PokerStars’ $731 million deal for Full Tilt on July 31, 2012 was undoubtedly the biggest headline in the last twelve months. The Isle of Man-based operator relaunched the site on November 6 and saw an initial spike in traffic, though liquidity has waned since.
It’s been the most audacious deal the online poker industry has ever seen. The agreement with the Department of Justice allowed PokerStars to take over Full Tilt’s assets and work towards a repayment plan for players, while ending the civil forfeiture proceedings against the beleaguered company.
Though federal legislation has failed (or at least stalled for a Congressional session or two), PokerStars is positioning itself for a regulated market at the state level. In early December, the operator entered into discussions to acquire a casino in Atlantic City.
If completed, the deal would allow PokerStars to obtain a license in New Jersey, who approved online gambling legislation on December 20. The state now awaits Governor Chris Christie’s signature to pass the bill, which would authorize Atlantic City casinos to provide internet gambling, into law.
Meanwhile Nevada continues to prep for its own poker launch, expected in the first quarter of 2013. On June 21, gaming equipment and software providers IGT and Bally Technologies became the first companies to receive online poker licenses in the state. Further west, Senator Rod Wright recently reintroduced gambling legislation in California.
News in Europe focused on the cumbersome regulatory challenges facing gaming operators across the continent. France has become the paradigm of regulatory failure, while Italy has continued its contraction. Spain and Denmark, both of whom liberalized their gambling markets last year, have provided better examples of successful regulation.
The calls for compliance certainly grew louder in 2012. The European Commission published an action plan on October 23, vowing to crack down on legislation out of line with EU law. Greece, Germany and Belgium—home to the spectacular Teufelberger arrest—have faced the fiercest criticism. Until now, however, little has been done. It will be interesting to see if the Commission will do more than release “detailed opinions” on prohibitive and non-compliant regulatory regimes.
In network news, the iPoker Split, which took place in early September, was the dominant headline, with Playtech carving out an elite group of sites that cater to recreational players. To make the top tier operators must maintain a base of 6,000 monthly active players and introduce 850 new players each month, as well as sustain an unspecified balance between recreational and winning players.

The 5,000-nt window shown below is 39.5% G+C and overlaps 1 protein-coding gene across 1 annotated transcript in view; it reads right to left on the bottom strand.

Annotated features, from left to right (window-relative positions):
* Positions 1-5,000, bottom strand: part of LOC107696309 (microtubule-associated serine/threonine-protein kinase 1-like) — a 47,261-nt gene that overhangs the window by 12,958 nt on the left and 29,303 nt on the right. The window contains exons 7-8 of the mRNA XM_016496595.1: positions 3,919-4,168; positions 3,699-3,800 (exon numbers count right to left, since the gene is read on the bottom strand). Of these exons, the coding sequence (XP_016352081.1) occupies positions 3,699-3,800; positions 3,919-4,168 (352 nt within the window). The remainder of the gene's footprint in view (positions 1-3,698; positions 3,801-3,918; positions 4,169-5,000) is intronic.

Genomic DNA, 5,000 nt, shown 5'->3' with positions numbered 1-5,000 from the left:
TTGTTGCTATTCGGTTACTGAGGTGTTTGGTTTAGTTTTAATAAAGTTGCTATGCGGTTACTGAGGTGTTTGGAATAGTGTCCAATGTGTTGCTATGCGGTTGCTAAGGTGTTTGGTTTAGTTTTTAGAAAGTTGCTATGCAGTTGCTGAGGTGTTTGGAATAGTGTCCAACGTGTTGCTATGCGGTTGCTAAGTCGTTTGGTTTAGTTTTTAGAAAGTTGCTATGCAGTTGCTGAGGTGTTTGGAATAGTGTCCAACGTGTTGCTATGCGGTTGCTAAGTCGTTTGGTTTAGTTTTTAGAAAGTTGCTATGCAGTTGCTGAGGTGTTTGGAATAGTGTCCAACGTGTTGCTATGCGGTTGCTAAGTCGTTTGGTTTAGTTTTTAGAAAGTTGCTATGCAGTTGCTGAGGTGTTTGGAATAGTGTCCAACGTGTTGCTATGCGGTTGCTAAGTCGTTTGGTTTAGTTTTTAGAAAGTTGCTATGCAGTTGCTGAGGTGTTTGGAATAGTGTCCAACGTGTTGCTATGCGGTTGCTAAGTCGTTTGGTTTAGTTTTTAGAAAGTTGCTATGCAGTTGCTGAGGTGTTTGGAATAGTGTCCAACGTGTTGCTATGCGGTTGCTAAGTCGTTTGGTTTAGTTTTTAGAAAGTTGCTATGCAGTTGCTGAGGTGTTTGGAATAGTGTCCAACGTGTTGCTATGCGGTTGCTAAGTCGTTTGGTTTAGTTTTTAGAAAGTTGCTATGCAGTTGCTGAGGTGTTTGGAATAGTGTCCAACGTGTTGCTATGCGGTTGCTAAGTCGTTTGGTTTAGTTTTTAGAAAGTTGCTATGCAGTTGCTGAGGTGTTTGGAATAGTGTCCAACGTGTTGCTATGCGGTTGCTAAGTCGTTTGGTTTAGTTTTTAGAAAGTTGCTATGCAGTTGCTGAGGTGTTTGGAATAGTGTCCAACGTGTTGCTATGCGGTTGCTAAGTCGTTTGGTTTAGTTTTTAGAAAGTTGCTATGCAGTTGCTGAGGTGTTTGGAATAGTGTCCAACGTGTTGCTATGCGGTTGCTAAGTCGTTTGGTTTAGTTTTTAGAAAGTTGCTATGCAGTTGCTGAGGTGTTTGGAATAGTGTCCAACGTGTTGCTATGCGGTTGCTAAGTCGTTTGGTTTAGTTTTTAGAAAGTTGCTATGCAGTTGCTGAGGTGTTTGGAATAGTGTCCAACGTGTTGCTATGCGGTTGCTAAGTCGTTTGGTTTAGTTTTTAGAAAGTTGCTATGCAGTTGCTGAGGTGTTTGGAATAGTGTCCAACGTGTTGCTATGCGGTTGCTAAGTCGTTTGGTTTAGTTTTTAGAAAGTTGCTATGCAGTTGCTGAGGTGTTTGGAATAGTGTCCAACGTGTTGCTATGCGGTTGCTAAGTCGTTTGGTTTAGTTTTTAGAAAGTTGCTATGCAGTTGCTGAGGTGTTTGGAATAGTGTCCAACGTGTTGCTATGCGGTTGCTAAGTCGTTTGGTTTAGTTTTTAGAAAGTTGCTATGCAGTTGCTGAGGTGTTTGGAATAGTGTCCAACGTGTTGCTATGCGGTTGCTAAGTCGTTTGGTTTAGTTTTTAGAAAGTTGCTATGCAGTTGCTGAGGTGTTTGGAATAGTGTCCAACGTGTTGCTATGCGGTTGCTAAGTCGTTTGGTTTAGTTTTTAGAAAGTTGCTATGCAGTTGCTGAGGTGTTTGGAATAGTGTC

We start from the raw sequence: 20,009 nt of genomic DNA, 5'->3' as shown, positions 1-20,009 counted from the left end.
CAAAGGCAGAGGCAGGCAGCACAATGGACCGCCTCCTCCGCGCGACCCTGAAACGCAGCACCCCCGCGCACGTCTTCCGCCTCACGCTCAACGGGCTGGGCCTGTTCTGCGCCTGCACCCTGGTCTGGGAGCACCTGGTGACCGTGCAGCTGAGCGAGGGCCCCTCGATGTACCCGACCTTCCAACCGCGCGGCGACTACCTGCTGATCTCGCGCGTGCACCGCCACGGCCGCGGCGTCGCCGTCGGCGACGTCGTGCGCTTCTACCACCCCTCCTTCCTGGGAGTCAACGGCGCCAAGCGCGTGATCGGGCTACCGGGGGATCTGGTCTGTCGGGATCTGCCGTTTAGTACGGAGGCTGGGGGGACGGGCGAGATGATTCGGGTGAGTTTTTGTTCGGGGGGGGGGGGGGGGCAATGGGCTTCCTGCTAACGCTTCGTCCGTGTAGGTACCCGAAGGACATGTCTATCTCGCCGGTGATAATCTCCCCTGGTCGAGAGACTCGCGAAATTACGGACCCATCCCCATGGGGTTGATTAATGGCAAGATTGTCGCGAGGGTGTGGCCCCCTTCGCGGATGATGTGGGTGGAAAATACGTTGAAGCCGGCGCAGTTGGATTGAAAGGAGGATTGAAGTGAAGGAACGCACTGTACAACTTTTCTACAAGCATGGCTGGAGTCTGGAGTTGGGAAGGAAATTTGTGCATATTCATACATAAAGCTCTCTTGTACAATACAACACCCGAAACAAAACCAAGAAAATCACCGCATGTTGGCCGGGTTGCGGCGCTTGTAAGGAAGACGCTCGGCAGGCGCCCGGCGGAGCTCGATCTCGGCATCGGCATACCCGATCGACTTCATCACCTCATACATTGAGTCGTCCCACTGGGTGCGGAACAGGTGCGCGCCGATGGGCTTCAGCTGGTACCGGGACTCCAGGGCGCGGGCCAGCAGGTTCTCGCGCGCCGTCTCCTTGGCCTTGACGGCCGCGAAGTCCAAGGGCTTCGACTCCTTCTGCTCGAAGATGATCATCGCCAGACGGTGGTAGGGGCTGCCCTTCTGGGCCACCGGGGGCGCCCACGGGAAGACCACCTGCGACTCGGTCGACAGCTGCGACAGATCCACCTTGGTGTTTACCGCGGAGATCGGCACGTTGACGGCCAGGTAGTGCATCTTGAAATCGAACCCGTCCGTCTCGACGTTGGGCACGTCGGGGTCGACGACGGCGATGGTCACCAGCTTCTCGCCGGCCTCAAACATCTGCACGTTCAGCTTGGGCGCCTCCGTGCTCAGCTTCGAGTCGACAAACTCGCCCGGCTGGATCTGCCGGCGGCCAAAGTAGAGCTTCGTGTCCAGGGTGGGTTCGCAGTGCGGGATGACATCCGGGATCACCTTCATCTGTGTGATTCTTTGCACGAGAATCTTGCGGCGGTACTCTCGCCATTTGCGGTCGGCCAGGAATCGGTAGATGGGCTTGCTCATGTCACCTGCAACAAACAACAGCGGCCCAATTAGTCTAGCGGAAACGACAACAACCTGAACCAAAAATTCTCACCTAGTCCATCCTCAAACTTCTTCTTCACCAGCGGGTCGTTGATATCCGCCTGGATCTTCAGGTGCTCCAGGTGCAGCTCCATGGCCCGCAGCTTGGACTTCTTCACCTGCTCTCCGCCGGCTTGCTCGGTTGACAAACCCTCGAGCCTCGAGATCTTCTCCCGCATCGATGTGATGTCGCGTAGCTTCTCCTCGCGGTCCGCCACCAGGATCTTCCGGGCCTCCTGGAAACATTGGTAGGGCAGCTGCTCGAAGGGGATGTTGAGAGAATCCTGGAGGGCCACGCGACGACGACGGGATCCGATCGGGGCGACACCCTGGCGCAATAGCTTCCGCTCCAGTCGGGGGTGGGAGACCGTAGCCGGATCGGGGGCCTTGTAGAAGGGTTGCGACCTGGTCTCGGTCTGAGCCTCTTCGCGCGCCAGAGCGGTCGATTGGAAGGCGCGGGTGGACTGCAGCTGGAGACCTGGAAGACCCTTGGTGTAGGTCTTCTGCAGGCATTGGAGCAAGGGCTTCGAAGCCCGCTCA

With a 15% bump in traffic due to the migration of Everest, Playtech has called the split a success. “Our Tier 1 partners are reporting a strong increase in revenue, and overall activity in the network has grown significantly,” said chief executive Mor Weizer. “We anticipate that such a network will prove attractive to our poker licensees and address some of the pressing issues that the poker industry faces.”
2012 also saw the proliferation of fast fold poker products, and the growth of the Microgaming migration, which has benefited from the closure of the IGT Poker Network. Microgaming, which recently rebranded as the MPN, is currently ninth in PokerScout’s cash game rankings. However, Dan Stewart of PokerScout told PokerUpdate last autumn that the addition of traffic from IGT skins could bump the MPN into the No. 5 spot.
Another prominent theme of 2012—and one of the more exciting moving into the New Year—is the growth of the social gaming sphere. On August 7, Facebook transitioned to real-money gambling by launching Bingo & Slots Friendzy in partnership with Gamesys, owner and operator of popular bingo brand Jackpot Joy.
In early December, social gaming operator Zynga amended its contract with Facebook to permit Zynga-based real-money games on the platform, while 888 is also expected to launch real-money games on the social networking site.
Sure the last twelve months have been hectic, but much is left unresolved. While Full Tilt has relaunched in Europe, and PokerStars is gearing up for a U.S. return, American players are still awaiting reimbursement, and the road to regulation is far from clear. While the United States may legislate on a federal or state level (or not at all), Europe will continue to produce a patchwork of regulatory regimes, some in line with EU law, some not.
PokerStars will further cement its position as industry leader, while Full Tilt and PartyPoker, which completed its bwin traffic migration late last year, will battle it out for the No. 2 spot. Zynga, and more traditional gambling operators like 888, will continue to expand their social gaming offerings, while Microgaming and others will lead the online poker consolidation. Let’s hope next year is half as hectic and exciting as the last.
Here’s to 2013.